After a heated debate at the final meeting of the semester, IU Student Government Congress approved a constitutional measure to add a minimum of 31 seats in the body of Congress for different multicultural groups.
The bill passed IUSG Congress 41-5. Garrett Wright, speaker of IUSG Congress, abstained from voting.
Multicultural groups on campus must petition to send a representative to IUSG Congress, and each student may be elected or appointed by that organization. The remainder of Congress’ seats will remain as the traditional academic and residential seats. In other words, the new multicultural seats will not be elected by a school or housing bloc, but rather appointed or elected by a multicultural organization on campus.
The bill did not receive much opposition during the debate period, but IUSG congress member Kyle Reynolds shared his concerns during the meeting.
“My concern is that it puts no hard limit on the amount of organizations that could gain seats,” Reynolds said. “Under this bill, I think it would be realistic that we could have one hundred student organizations with a seat in Congress, which would far outnumber the scholastic seats. To me, that’s very concerning. At that point, Congress is no longer a representative body.”
Supporters of the bill spoke for the vast majority of the time during the debate period, pushing the consideration on the legislation to more than an hour. The bill was endorsed by dozens of student leaders on campus.
“This bill codifies a solution to a problem we’ve seen presently and historically,” Ky Freeman, president of IU’s Black Student Union, said at the meeting. “That is the suppression of core racial and ethno-religious and progressive student identities.”
This constitutional resolution was supported by the Rainbow Coalition, a group of multicultural groups on campus. The authors included congressional members Rebekah Amaya and Brian Hancock, as well as Lindsey Batteast, a member of the public.
Bills of this nature have been proposed in the IUSG Congress before, including at least twice since 2009. The most recent attempt was this past summer, but that bill failed to gain traction. This time, however, supporters of the bill turned up in big numbers in support of the resolution.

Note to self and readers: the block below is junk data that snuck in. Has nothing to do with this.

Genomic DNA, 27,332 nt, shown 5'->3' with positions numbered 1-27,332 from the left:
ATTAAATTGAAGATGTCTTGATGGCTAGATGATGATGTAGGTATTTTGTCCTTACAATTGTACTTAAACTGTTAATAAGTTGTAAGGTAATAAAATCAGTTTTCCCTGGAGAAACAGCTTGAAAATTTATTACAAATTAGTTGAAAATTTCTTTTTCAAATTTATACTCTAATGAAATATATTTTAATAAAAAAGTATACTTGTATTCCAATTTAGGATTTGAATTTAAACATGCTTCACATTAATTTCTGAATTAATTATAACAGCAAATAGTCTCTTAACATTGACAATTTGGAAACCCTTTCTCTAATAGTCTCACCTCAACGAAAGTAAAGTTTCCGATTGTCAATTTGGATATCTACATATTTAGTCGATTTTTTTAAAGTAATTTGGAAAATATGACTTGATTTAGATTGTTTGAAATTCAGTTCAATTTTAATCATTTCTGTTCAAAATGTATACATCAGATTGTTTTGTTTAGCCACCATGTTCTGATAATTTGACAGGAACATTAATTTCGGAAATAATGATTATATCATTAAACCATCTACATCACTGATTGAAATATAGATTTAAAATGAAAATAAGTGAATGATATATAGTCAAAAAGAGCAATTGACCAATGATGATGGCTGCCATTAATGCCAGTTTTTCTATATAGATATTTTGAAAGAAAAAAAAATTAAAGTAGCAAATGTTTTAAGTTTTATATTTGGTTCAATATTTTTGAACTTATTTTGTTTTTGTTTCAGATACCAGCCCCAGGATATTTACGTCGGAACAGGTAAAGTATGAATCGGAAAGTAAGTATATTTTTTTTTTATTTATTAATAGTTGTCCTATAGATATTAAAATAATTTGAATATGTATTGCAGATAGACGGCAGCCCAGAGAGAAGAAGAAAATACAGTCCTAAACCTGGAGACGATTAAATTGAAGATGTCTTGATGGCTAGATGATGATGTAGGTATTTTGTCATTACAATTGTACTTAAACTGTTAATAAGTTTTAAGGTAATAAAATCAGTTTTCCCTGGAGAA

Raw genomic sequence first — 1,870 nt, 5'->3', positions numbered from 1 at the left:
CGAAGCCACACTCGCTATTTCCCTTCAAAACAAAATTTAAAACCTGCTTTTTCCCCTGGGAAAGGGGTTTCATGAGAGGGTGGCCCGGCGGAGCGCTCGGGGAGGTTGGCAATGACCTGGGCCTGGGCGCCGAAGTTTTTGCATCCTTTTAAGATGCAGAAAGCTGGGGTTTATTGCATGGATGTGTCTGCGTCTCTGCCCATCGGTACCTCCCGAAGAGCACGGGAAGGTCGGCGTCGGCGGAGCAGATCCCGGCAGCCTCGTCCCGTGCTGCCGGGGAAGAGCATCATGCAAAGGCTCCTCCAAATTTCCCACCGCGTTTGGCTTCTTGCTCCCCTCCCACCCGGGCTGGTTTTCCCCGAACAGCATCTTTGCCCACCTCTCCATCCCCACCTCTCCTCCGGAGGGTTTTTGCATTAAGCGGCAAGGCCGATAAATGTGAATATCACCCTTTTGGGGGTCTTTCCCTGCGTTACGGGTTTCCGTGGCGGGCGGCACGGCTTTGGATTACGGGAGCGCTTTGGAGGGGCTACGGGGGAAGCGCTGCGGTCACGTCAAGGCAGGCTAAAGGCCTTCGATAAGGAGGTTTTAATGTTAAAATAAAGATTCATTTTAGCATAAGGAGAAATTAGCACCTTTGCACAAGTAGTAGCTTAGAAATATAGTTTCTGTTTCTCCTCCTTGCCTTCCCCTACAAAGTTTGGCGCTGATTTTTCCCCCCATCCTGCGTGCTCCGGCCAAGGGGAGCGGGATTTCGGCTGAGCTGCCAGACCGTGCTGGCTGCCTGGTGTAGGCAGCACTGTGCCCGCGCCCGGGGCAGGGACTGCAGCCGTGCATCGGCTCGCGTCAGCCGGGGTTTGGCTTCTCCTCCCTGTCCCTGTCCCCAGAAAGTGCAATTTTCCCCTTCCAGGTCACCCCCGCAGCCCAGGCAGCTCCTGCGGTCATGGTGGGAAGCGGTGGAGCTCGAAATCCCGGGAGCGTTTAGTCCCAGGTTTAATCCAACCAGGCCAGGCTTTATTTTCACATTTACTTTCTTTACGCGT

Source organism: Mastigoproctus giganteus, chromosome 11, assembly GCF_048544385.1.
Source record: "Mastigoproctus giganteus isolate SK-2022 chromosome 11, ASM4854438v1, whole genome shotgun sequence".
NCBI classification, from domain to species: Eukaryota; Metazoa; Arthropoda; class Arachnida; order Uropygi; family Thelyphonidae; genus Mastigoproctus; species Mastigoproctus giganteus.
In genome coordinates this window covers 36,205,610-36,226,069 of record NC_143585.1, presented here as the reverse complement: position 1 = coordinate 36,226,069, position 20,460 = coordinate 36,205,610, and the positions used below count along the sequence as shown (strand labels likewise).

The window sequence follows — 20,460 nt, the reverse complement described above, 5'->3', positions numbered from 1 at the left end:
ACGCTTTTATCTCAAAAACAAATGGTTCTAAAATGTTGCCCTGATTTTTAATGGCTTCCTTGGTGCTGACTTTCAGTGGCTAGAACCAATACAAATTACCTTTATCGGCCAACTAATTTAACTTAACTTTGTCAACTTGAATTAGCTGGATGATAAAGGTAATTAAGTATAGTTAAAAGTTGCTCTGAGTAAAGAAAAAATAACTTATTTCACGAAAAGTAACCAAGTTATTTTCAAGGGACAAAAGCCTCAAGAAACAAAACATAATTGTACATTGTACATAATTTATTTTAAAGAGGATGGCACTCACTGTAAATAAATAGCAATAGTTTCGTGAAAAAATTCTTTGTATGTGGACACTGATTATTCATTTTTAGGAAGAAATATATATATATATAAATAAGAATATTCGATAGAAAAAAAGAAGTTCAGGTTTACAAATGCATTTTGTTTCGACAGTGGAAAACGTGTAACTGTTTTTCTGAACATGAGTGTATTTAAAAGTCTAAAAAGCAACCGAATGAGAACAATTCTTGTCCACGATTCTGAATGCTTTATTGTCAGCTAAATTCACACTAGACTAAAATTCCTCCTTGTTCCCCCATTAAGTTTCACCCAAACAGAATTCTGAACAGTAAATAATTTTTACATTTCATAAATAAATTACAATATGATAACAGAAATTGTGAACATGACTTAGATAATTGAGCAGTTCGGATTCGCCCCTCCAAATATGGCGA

“IUSG has consistently tried to implement this proposal,” Hancock said. “It has been consistently struck down by Congress. We have a great opportunity to do a lot of good. This bill opens the door for representation.”
Hancock said in his comments Monday that this is the first time they’ve seen such a strong show of support from the student body. Attached to the bill was a petition that garnered hundreds of signatures.
Almost 100 people signed into the Zoom meeting to watch the proceedings, which was held during finals week. Hancock reacted to that on his Twitter account.
“Maybe this moment is a little bigger than we thought,” he said on Twitter.
While the passage of this constitutional resolution marks a vital step, it does not guarantee that it will go into effect next year. It first must be ratified by a majority of the student body in either the next election or a special referendum. That special referendum is currently set for Jan. 22, 2021, according to the resolution.
Should this constitutional amendment be ratified, multicultural groups could see defined seats in Congress starting in fall 2021.
Correction: A previous version of this article misspelled Lindsey Batteast's name. The IDS regrets this error.